It appears as though the number of nursing board complaints is on the rise. Please seek legal representation anytime you must face a board of nursing inquiry. You wouldn’t represent yourself in a major criminal case or civil lawsuit, so don’t make that mistake because it’s “just the board of nursing.” The things that happen as a result of a board action will affect your ability to practice your profession for a long time.
The board of nursing’s primary function is to protect the public from unsafe nurses. While they will hopefully try to advocate for the nurse as well, don’t expect that they will. Because of the lack of understanding the profession has regarding substance abuse and addiction, many boards of nursing take a primarily punitive approach to a nurse afflicted with this disease. This may even happen in states that have an alternative to discipline program in place.
NEVER, EVER SPEAK WITH A BOARD INVESTIGATOR OR THE BOARD MEMBERS WITHOUT CONSULTING AN ATTORNEY!
You have rights, be sure they are protected. Anything you say during the investigation can be used against you in a court of law and in the boards decision.
Your attorney for the board investigation should be familiar with administrative law AND dealing with the board. That’s why I recommend an attorney who is also a nurse. For criminal charges, get a criminal attorney familiar with drug related issues and laws.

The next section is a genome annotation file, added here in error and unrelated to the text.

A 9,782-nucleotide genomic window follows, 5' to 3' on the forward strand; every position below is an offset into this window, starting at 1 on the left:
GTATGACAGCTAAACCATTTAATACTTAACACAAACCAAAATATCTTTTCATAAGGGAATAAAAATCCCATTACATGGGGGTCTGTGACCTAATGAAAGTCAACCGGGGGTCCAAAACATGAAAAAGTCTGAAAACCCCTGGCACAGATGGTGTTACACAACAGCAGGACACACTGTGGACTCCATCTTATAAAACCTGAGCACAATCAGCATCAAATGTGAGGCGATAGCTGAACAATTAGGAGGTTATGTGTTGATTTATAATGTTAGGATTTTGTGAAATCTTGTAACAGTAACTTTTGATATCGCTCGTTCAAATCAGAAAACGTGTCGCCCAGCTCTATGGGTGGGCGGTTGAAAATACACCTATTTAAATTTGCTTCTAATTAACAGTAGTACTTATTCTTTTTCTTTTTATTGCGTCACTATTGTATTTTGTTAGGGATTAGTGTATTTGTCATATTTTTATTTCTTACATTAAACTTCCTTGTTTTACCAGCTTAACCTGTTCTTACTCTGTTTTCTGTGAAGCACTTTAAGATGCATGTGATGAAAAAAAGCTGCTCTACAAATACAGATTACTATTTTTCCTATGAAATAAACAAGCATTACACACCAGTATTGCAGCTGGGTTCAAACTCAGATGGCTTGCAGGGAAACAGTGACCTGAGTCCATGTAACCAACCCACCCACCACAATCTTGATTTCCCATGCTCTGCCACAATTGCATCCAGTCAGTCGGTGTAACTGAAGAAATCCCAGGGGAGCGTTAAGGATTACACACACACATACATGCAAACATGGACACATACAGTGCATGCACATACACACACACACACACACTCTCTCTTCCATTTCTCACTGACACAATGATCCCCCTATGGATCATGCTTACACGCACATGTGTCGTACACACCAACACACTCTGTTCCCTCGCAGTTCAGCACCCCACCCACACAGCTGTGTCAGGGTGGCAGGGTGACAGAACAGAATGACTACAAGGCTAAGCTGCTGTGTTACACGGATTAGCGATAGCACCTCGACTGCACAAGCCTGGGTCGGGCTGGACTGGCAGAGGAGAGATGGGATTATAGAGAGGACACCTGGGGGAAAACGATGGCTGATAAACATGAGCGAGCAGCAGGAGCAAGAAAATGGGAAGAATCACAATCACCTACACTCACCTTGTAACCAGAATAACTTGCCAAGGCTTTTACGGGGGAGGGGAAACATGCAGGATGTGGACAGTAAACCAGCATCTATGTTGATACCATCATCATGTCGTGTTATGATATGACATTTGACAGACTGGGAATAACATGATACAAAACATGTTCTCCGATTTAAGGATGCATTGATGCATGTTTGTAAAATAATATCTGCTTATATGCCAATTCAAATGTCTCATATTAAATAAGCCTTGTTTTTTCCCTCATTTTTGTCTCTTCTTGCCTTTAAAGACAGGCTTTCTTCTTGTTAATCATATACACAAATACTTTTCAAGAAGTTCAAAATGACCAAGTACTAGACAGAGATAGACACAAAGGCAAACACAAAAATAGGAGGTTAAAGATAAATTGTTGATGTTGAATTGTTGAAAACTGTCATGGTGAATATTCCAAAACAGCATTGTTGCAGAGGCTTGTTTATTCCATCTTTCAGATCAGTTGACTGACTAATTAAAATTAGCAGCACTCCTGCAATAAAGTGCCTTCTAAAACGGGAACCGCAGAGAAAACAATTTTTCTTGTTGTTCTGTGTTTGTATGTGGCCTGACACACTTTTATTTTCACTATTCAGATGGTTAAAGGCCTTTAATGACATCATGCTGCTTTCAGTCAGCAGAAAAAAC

Professional Liability Insurance
Many nurses don’t have their own malpractice/liability insurance, relying on the insurance coverage of their employer. While many employers (not all) will provide some professional liability coverage, chances are that coverage may have some serious gaps, including:
Professional Liability Insurance protects you against covered claims arising from real or alleged errors or omissions, including negligence, in the course of your professional duties. Remember, legal defense and settlement costs are paid in addition to your limits of liability.
In the event of a lawsuit, your own Professional Liability Insurance policy would:
Consult with a licensed insurance provider regarding the type of policies they offer for nurses. Follow the links to the left for more information.
Copyright © Peer Advocacy for Impaired Nurses, LLC, 2008- 2011 All Rights Reserved.
Greg Stocks, CRNA, EJD
Read the latest blog post LaTonia Wright, RN, BSN, JD, titled:
Please read this story about a nurse who committed suicide after committing a medical error resulting in a patient death. The nurse admitted to making the mistake and subsequent events reportedly pushed her over the edge: being fired from the hospital and a State Nursing Board investigation.
From the “Nurse Friendly” Web Site
Carolyn Buppert, NP, JD
Disclaimer: A link does not imply I endorse the service or product. The links are for informational and educational purposes only.
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